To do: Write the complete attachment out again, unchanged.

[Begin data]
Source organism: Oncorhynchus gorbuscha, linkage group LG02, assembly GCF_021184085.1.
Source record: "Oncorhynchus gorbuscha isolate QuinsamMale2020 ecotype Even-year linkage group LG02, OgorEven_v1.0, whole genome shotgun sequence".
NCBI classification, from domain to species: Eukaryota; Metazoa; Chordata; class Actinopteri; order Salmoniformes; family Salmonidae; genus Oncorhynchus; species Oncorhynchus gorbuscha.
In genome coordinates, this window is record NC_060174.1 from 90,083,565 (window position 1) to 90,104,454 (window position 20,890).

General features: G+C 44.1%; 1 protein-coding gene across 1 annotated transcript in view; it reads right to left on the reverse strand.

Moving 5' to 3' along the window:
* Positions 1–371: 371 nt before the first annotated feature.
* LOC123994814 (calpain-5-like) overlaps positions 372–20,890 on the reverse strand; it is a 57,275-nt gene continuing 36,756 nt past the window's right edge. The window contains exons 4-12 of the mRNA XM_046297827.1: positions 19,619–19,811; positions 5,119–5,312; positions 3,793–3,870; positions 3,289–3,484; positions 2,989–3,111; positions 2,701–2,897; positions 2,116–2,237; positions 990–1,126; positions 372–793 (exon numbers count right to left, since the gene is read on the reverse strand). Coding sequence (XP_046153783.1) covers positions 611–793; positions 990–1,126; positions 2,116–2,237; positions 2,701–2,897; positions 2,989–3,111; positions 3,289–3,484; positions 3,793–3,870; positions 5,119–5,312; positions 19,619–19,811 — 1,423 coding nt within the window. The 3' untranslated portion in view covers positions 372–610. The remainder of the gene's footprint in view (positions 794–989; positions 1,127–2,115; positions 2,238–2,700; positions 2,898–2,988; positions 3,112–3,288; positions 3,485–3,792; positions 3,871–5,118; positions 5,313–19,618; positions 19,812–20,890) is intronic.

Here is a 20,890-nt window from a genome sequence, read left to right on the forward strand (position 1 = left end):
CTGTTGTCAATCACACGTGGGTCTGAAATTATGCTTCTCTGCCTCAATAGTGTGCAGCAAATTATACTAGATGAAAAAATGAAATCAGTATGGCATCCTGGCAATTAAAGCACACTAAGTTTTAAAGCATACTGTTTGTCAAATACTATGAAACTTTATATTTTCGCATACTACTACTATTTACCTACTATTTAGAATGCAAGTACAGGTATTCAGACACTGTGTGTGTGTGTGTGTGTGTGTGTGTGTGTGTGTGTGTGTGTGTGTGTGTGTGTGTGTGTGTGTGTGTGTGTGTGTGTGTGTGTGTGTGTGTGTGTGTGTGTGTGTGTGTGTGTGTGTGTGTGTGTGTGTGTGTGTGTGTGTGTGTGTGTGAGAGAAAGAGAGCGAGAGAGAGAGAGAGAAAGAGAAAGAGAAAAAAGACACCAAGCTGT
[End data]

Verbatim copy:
Source organism: Oncorhynchus gorbuscha, linkage group LG02, assembly GCF_021184085.1.
Source record: "Oncorhynchus gorbuscha isolate QuinsamMale2020 ecotype Even-year linkage group LG02, OgorEven_v1.0, whole genome shotgun sequence".
NCBI classification, from domain to species: Eukaryota; Metazoa; Chordata; class Actinopteri; order Salmoniformes; family Salmonidae; genus Oncorhynchus; species Oncorhynchus gorbuscha.
In genome coordinates, this window is record NC_060174.1 from 90,083,565 (window position 1) to 90,104,454 (window position 20,890).

General features: G+C 44.1%; 1 protein-coding gene across 1 annotated transcript in view; it reads right to left on the reverse strand.

Moving 5' to 3' along the window:
* Positions 1–371: 371 nt before the first annotated feature.
* LOC123994814 (calpain-5-like) overlaps positions 372–20,890 on the reverse strand; it is a 57,275-nt gene continuing 36,756 nt past the window's right edge. The window contains exons 4-12 of the mRNA XM_046297827.1: positions 19,619–19,811; positions 5,119–5,312; positions 3,793–3,870; positions 3,289–3,484; positions 2,989–3,111; positions 2,701–2,897; positions 2,116–2,237; positions 990–1,126; positions 372–793 (exon numbers count right to left, since the gene is read on the reverse strand). Coding sequence (XP_046153783.1) covers positions 611–793; positions 990–1,126; positions 2,116–2,237; positions 2,701–2,897; positions 2,989–3,111; positions 3,289–3,484; positions 3,793–3,870; positions 5,119–5,312; positions 19,619–19,811 — 1,423 coding nt within the window. The 3' untranslated portion in view covers positions 372–610. The remainder of the gene's footprint in view (positions 794–989; positions 1,127–2,115; positions 2,238–2,700; positions 2,898–2,988; positions 3,112–3,288; positions 3,485–3,792; positions 3,871–5,118; positions 5,313–19,618; positions 19,812–20,890) is intronic.

Here is a 20,890-nt window from a genome sequence, read left to right on the forward strand (position 1 = left end):
CTGTTGTCAATCACACGTGGGTCTGAAATTATGCTTCTCTGCCTCAATAGTGTGCAGCAAATTATACTAGATGAAAAAATGAAATCAGTATGGCATCCTGGCAATTAAAGCACACTAAGTTTTAAAGCATACTGTTTGTCAAATACTATGAAACTTTATATTTTCGCATACTACTACTATTTACCTACTATTTAGAATGCAAGTACAGGTATTCAGACACTGTGTGTGTGTGTGTGTGTGTGTGTGTGTGTGTGTGTGTGTGTGTGTGTGTGTGTGTGTGTGTGTGTGTGTGTGTGTGTGTGTGTGTGTGTGTGTGTGTGTGTGTGTGTGTGTGTGTGTGTGTGTGTGTGTGTGTGTGTGTGTGTGTGTGTGAGAGAAAGAGAGCGAGAGAGAGAGAGAGAAAGAGAAAGAGAAAAAAGACACCAAGCTGT